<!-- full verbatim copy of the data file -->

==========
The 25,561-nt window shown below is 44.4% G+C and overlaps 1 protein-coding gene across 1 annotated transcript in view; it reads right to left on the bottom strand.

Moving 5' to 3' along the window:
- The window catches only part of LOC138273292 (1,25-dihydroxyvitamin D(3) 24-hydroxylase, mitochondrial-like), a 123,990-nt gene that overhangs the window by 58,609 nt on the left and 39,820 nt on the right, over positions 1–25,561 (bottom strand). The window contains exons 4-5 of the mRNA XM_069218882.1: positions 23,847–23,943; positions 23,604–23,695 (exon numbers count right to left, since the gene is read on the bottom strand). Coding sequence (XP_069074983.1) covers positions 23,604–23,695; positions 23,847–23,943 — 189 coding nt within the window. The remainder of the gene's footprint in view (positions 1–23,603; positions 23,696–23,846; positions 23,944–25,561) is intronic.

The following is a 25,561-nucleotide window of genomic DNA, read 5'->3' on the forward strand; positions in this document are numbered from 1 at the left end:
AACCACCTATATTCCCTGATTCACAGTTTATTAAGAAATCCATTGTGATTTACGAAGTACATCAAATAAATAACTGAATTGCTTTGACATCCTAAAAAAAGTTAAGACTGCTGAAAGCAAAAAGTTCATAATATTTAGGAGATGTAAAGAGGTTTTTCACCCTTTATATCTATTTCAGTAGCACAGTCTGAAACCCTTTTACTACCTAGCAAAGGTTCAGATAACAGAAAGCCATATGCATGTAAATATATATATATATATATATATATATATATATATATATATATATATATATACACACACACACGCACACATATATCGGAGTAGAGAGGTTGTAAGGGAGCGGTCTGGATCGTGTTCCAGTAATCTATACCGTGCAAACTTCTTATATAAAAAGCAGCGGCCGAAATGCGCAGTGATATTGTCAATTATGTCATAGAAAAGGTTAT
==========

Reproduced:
The 25,561-nt window shown below is 44.4% G+C and overlaps 1 protein-coding gene across 1 annotated transcript in view; it reads right to left on the bottom strand.

Moving 5' to 3' along the window:
- The window catches only part of LOC138273292 (1,25-dihydroxyvitamin D(3) 24-hydroxylase, mitochondrial-like), a 123,990-nt gene that overhangs the window by 58,609 nt on the left and 39,820 nt on the right, over positions 1–25,561 (bottom strand). The window contains exons 4-5 of the mRNA XM_069218882.1: positions 23,847–23,943; positions 23,604–23,695 (exon numbers count right to left, since the gene is read on the bottom strand). Coding sequence (XP_069074983.1) covers positions 23,604–23,695; positions 23,847–23,943 — 189 coding nt within the window. The remainder of the gene's footprint in view (positions 1–23,603; positions 23,696–23,846; positions 23,944–25,561) is intronic.

The following is a 25,561-nucleotide window of genomic DNA, read 5'->3' on the forward strand; positions in this document are numbered from 1 at the left end:
AACCACCTATATTCCCTGATTCACAGTTTATTAAGAAATCCATTGTGATTTACGAAGTACATCAAATAAATAACTGAATTGCTTTGACATCCTAAAAAAAGTTAAGACTGCTGAAAGCAAAAAGTTCATAATATTTAGGAGATGTAAAGAGGTTTTTCACCCTTTATATCTATTTCAGTAGCACAGTCTGAAACCCTTTTACTACCTAGCAAAGGTTCAGATAACAGAAAGCCATATGCATGTAAATATATATATATATATATATATATATATATATATATATATATATATATATACACACACACACGCACACATATATCGGAGTAGAGAGGTTGTAAGGGAGCGGTCTGGATCGTGTTCCAGTAATCTATACCGTGCAAACTTCTTATATAAAAAGCAGCGGCCGAAATGCGCAGTGATATTGTCAATTATGTCATAGAAAAGGTTAT